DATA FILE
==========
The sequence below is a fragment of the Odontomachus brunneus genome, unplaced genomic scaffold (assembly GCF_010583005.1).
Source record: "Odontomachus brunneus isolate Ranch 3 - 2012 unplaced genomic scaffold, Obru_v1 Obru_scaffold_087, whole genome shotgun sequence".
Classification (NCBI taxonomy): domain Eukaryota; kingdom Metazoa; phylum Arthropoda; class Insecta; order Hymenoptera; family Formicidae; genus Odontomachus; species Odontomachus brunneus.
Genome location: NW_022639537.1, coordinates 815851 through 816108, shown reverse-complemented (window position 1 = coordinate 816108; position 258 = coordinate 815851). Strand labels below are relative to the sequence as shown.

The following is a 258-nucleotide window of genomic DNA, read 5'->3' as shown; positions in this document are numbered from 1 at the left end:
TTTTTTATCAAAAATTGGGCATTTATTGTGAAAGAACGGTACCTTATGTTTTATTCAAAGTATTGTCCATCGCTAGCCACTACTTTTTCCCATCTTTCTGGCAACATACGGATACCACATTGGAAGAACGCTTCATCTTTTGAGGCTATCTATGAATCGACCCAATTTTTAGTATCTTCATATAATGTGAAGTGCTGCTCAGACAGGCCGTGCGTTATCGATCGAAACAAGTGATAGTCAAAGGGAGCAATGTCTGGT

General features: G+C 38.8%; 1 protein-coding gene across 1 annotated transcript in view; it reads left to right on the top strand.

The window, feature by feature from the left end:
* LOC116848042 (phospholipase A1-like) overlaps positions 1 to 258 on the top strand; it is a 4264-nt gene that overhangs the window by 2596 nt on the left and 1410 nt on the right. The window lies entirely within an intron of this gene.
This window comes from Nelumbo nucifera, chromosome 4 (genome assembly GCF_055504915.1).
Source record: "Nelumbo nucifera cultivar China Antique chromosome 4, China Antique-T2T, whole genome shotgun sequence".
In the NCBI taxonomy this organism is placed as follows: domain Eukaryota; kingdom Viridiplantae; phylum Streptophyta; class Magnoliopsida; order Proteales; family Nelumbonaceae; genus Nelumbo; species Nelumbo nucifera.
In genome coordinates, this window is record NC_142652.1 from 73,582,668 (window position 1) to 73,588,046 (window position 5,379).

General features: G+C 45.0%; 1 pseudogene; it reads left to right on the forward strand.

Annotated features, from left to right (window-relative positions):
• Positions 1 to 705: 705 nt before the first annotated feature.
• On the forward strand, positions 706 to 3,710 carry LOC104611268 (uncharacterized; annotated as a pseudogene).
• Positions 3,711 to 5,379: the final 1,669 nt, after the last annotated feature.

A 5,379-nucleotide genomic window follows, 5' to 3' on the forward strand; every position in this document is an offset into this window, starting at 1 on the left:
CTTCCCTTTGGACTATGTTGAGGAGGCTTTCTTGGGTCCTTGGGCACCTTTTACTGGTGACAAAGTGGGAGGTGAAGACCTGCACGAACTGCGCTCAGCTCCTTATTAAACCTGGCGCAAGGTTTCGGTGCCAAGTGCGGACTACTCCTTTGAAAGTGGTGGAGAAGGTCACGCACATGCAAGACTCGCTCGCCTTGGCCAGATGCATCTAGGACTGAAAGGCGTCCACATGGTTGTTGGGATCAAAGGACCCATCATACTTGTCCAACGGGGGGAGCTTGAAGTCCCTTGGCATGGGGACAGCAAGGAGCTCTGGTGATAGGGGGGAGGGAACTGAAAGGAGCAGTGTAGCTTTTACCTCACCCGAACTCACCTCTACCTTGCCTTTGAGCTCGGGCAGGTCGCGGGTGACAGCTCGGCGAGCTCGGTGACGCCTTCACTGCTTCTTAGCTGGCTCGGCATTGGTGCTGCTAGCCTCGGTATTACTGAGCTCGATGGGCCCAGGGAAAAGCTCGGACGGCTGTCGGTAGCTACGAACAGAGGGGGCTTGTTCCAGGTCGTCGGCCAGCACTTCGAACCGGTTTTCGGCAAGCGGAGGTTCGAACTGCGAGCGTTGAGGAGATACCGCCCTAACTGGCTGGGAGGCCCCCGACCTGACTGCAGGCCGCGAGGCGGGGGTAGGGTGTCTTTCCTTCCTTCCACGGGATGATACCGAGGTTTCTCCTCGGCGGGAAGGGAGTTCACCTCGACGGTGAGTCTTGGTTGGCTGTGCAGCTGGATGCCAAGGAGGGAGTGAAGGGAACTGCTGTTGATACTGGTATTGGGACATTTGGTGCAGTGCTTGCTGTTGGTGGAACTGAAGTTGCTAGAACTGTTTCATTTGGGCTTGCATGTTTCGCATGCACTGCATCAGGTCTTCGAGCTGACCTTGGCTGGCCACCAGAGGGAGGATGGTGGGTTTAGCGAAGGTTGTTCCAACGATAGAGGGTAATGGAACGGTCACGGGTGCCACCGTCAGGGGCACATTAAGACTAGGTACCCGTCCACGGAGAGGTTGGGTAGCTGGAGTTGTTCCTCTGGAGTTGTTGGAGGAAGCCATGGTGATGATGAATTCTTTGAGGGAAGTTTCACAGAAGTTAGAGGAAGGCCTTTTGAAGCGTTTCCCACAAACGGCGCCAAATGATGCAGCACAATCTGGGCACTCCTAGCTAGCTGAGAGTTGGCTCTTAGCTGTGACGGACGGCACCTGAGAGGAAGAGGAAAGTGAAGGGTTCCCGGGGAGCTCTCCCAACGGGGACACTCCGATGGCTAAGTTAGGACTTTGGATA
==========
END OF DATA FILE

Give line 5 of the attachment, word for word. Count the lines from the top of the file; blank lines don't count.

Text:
The following is a 258-nucleotide window of genomic DNA, read 5'->3' as shown; positions in this document are numbered from 1 at the left end: